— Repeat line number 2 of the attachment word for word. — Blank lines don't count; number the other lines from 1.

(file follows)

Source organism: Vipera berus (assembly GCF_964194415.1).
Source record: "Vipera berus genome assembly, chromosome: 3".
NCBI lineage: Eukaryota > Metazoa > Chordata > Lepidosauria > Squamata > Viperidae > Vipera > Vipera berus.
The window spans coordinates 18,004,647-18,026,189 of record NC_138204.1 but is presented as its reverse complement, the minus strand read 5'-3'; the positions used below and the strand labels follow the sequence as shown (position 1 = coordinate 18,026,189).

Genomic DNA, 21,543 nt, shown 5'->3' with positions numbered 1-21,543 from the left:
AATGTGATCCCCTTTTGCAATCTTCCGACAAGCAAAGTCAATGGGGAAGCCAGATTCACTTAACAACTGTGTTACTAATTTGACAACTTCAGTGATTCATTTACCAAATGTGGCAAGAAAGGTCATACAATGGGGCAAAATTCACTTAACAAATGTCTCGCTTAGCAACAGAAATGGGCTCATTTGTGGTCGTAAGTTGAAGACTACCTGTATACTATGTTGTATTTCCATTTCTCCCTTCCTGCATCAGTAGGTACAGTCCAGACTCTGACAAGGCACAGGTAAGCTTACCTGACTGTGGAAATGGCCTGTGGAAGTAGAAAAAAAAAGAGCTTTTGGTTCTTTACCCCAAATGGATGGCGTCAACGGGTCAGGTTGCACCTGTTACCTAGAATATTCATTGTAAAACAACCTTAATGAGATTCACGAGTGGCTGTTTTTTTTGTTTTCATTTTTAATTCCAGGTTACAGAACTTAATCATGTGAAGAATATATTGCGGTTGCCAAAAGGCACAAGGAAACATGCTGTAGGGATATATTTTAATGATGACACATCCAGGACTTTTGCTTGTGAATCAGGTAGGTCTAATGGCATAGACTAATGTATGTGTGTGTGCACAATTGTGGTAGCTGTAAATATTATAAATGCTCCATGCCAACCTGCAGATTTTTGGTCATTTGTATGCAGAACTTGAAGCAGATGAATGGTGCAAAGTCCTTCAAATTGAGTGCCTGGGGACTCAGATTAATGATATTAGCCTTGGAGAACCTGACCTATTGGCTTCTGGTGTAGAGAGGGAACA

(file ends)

Source record: "Vipera berus genome assembly, chromosome: 3".